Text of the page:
Thursday, April 07, 2011

The research experience: pursuing one's passions in the face of "tough and struggling" challenges

This semester, I am making a swan song reappearance as School of International Service Director of Doctoral Studies. I held this position previously, from about 1989 through 1999. We are presently in the midst of the “conversion” process, which is admissions jargon for “converting” students admitted to our doctoral program into enrolled students. As part of the “conversion” process, I write personally to all accepted students who do not immediately respond positively to our offer (we are, of course, competing with top schools for virtually all of our Ph.D. students.) I discuss the distinctive culture of our program, the opportunities it provides and the names and backgrounds of individual faculty members with whom the student might work. Not infrequently, our dialogue continues through several iterations. Were I continuing as Director of Doctoral studies, as in the past, it might continue over a decade, or even much longer. Some of my relationships with former doctoral students span more than 30 years.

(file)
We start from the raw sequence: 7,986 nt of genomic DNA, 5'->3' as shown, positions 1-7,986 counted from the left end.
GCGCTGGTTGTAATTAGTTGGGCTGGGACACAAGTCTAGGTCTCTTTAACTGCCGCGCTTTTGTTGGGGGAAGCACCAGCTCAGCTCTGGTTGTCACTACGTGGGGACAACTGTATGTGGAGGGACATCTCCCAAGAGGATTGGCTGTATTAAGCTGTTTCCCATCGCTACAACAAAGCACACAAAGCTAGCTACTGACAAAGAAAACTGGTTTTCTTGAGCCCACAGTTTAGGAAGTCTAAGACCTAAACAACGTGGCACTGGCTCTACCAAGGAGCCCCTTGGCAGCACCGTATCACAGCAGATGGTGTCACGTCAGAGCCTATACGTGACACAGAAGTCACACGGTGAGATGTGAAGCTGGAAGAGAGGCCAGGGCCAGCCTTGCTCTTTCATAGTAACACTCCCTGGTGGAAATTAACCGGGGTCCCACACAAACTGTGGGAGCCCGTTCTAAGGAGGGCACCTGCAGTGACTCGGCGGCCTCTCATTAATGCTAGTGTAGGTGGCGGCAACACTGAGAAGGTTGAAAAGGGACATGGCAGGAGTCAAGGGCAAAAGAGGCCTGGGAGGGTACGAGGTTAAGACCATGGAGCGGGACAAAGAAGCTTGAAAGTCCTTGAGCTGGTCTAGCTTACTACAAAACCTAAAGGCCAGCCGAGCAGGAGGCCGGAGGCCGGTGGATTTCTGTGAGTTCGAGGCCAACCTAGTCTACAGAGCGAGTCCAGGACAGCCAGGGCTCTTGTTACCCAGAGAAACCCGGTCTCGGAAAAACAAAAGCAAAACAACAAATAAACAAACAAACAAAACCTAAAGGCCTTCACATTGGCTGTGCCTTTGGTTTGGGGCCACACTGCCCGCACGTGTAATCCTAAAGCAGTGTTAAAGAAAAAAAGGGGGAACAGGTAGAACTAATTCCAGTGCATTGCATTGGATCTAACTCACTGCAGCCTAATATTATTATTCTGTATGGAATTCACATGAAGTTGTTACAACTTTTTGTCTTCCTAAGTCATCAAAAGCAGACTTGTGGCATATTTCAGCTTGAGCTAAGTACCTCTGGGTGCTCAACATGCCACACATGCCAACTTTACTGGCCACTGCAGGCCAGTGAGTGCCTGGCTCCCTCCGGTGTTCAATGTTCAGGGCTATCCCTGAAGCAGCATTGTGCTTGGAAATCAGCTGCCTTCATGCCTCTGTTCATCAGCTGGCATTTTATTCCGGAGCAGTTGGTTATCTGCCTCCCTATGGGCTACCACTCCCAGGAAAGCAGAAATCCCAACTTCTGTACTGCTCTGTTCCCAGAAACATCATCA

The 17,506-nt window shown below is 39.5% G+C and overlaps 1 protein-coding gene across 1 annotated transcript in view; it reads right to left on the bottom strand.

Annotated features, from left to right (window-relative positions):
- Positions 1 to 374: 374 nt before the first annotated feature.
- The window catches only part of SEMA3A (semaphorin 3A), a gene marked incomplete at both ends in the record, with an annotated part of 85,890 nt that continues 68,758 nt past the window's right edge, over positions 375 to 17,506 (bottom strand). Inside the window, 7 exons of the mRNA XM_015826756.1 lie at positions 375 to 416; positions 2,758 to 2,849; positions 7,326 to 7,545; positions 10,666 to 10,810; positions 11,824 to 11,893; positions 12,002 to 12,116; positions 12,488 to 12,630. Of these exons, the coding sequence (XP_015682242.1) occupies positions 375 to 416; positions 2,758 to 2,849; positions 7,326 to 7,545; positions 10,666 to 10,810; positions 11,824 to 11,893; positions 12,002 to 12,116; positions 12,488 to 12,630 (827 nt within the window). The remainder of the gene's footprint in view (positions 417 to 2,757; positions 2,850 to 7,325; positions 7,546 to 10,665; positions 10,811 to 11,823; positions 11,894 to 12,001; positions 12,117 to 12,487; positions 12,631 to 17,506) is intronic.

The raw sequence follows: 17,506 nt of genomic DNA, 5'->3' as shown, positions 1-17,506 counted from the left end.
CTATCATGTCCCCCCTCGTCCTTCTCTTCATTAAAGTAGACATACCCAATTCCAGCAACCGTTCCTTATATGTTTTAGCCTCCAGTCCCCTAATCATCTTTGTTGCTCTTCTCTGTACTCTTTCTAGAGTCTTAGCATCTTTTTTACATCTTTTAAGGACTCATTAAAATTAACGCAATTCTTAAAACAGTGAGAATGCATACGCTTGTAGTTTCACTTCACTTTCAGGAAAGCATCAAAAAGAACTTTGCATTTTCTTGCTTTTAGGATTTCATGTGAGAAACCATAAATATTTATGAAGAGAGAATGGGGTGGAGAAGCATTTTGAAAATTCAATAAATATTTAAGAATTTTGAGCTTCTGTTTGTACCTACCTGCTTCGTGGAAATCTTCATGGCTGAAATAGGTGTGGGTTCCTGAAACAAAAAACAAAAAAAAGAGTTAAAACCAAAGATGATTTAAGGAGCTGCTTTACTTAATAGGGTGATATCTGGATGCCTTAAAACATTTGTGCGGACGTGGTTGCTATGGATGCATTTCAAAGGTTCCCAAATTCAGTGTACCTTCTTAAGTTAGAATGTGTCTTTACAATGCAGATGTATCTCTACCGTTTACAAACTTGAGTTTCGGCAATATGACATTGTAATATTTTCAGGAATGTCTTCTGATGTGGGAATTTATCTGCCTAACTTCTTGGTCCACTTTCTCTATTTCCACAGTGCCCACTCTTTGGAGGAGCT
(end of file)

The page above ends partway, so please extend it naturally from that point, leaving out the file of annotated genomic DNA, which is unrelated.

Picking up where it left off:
Here is an exchange with a prospect from Singapore - each exchange of course needs to be framed in the appropriate cultural context. A Sri Lankan, Hungarian, Brazilian or Malaysian student could receive the same message, but it would be phrased differently. In response to my initial reaching out, the student characterized the process of deciding where to pursue her degree as a “tough and struggling thing.” My response was as follows:

Like reaching the decision of where to pursue a Ph.D. degree, the process of pursuing the degree itself can be, to use your words, “tough and struggling.” However in my experience, that process, too, can be deeply fulfilling and not without its moments of great joy. Overall, it has much in common with the most important challenge that doctoral students face, crafting their first major ‘contribution to knowledge,’ the dissertation. Many years have passed since I completed my dissertation and then held it in hand as my first published book. That was a joyful moment, preceded by many tough and and struggling ones. Each subsequent book – there have been a few – has encompassed similarly tough, struggling and joyful moments. The sum total has been rewarding and fulfilling. I believe you have made the right choice in embarking on a life path that begins with completion of a Doctor of Philosophy Degree.”

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